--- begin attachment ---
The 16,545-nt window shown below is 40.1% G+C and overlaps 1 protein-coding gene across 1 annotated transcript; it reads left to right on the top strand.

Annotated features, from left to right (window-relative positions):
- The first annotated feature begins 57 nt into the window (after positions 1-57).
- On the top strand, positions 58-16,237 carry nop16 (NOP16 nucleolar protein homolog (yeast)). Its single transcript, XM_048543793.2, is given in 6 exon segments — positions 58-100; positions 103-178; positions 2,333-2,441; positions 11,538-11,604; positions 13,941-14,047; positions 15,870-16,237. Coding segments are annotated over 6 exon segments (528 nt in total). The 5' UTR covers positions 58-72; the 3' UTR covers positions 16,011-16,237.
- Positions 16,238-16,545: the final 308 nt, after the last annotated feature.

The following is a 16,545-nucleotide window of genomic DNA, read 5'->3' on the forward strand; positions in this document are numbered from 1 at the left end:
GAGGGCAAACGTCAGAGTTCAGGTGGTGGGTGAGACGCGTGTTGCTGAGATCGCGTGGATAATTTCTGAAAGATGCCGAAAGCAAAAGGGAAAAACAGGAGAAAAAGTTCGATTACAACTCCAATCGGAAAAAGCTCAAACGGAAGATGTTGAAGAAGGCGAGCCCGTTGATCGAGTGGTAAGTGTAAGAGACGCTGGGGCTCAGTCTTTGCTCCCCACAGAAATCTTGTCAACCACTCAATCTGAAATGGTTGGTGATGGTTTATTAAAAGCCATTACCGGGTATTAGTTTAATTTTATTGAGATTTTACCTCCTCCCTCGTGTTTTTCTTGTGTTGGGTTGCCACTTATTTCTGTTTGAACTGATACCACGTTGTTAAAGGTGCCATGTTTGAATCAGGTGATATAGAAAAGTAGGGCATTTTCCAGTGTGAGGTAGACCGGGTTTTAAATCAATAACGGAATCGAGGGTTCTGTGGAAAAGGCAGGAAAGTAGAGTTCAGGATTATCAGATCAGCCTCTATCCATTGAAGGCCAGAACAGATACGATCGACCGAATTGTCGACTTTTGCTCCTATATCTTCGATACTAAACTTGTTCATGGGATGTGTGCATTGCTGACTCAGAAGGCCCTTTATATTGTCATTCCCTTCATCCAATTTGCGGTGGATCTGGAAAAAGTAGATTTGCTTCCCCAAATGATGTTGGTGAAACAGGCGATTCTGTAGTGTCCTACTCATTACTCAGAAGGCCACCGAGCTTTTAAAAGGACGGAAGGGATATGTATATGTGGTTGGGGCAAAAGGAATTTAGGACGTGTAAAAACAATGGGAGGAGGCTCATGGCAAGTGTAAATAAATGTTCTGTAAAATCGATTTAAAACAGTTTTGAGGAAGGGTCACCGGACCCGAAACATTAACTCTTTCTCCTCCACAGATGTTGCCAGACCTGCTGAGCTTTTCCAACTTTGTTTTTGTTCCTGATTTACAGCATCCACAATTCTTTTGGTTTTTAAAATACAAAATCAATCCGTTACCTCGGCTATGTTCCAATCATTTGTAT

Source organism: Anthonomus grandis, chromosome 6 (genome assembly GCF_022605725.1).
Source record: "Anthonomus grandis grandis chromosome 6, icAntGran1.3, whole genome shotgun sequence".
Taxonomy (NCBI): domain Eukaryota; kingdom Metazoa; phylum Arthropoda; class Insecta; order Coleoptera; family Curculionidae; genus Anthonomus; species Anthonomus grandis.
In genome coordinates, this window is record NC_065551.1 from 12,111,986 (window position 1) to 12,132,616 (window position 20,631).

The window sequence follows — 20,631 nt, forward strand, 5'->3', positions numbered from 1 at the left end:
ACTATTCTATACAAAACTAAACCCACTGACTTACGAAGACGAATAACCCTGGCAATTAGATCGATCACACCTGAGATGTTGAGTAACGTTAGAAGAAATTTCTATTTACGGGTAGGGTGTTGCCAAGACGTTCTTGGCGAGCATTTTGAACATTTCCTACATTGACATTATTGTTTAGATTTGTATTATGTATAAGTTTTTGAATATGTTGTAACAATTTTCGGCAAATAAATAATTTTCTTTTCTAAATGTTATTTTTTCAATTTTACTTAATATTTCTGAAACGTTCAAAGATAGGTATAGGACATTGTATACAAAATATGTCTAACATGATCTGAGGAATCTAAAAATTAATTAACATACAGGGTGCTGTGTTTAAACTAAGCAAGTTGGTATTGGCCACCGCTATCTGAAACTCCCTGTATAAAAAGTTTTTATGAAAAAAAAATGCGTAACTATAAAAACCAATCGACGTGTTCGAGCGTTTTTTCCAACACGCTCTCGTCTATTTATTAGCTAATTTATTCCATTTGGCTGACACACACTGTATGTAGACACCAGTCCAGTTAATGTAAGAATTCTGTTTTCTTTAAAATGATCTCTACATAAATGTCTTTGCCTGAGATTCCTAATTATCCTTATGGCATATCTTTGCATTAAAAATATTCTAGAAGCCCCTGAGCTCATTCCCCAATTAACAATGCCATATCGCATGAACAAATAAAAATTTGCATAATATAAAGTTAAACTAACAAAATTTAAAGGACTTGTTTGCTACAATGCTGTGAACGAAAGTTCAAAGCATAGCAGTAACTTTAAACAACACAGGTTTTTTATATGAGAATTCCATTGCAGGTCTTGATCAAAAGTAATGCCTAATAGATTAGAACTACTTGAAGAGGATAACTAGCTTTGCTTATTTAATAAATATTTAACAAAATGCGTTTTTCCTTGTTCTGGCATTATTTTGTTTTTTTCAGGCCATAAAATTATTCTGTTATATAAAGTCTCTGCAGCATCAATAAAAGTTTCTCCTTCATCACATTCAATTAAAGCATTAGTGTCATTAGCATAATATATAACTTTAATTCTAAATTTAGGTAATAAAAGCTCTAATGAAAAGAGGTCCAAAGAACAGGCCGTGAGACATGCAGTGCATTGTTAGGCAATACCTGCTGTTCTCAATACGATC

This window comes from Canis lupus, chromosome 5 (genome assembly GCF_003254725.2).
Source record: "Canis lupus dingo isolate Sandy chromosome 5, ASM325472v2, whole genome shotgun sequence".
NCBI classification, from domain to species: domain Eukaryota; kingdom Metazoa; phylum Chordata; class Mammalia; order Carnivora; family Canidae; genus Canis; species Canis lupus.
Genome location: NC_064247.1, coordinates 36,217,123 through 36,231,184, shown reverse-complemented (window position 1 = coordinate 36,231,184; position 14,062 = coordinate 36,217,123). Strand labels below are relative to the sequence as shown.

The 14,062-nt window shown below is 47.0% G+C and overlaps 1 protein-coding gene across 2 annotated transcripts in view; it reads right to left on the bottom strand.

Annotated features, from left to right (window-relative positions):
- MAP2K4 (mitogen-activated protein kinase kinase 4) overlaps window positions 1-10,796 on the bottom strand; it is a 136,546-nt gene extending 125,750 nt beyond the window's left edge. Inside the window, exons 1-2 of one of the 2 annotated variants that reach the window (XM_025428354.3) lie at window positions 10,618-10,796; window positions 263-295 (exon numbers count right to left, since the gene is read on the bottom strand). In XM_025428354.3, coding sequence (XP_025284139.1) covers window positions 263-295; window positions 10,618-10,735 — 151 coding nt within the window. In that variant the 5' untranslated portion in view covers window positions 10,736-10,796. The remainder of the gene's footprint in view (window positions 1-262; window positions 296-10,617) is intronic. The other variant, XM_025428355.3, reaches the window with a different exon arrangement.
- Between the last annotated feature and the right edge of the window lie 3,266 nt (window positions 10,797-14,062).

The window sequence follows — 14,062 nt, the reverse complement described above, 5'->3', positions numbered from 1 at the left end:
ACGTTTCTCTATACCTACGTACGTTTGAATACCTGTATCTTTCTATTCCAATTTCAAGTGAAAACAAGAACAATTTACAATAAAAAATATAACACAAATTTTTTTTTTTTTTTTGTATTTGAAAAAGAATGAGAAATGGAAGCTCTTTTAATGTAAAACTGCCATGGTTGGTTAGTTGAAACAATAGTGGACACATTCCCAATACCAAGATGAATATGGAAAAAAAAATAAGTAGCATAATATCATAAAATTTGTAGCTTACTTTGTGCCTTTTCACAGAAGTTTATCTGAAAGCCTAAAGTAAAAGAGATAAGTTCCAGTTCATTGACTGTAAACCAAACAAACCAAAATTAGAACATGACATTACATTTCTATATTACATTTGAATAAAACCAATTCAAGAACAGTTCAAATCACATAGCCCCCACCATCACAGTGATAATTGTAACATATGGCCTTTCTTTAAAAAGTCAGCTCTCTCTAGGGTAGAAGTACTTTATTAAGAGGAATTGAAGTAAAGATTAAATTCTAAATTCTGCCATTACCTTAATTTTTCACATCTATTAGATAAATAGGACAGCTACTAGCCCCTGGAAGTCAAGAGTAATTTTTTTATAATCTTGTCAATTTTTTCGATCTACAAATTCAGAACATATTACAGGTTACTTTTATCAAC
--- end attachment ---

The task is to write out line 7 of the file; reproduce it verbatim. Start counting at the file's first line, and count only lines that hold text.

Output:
GAGGGCAAACGTCAGAGTTCAGGTGGTGGGTGAGACGCGTGTTGCTGAGATCGCGTGGATAATTTCTGAAAGATGCCGAAAGCAAAAGGGAAAAACAGGAGAAAAAGTTCGATTACAACTCCAATCGGAAAAAGCTCAAACGGAAGATGTTGAAGAAGGCGAGCCCGTTGATCGAGTGGTAAGTGTAAGAGACGCTGGGGCTCAGTCTTTGCTCCCCACAGAAATCTTGTCAACCACTCAATCTGAAATGGTTGGTGATGGTTTATTAAAAGCCATTACCGGGTATTAGTTTAATTTTATTGAGATTTTACCTCCTCCCTCGTGTTTTTCTTGTGTTGGGTTGCCACTTATTTCTGTTTGAACTGATACCACGTTGTTAAAGGTGCCATGTTTGAATCAGGTGATATAGAAAAGTAGGGCATTTTCCAGTGTGAGGTAGACCGGGTTTTAAATCAATAACGGAATCGAGGGTTCTGTGGAAAAGGCAGGAAAGTAGAGTTCAGGATTATCAGATCAGCCTCTATCCATTGAAGGCCAGAACAGATACGATCGACCGAATTGTCGACTTTTGCTCCTATATCTTCGATACTAAACTTGTTCATGGGATGTGTGCATTGCTGACTCAGAAGGCCCTTTATATTGTCATTCCCTTCATCCAATTTGCGGTGGATCTGGAAAAAGTAGATTTGCTTCCCCAAATGATGTTGGTGAAACAGGCGATTCTGTAGTGTCCTACTCATTACTCAGAAGGCCACCGAGCTTTTAAAAGGACGGAAGGGATATGTATATGTGGTTGGGGCAAAAGGAATTTAGGACGTGTAAAAACAATGGGAGGAGGCTCATGGCAAGTGTAAATAAATGTTCTGTAAAATCGATTTAAAACAGTTTTGAGGAAGGGTCACCGGACCCGAAACATTAACTCTTTCTCCTCCACAGATGTTGCCAGACCTGCTGAGCTTTTCCAACTTTGTTTTTGTTCCTGATTTACAGCATCCACAATTCTTTTGGTTTTTAAAATACAAAATCAATCCGTTACCTCGGCTATGTTCCAATCATTTGTAT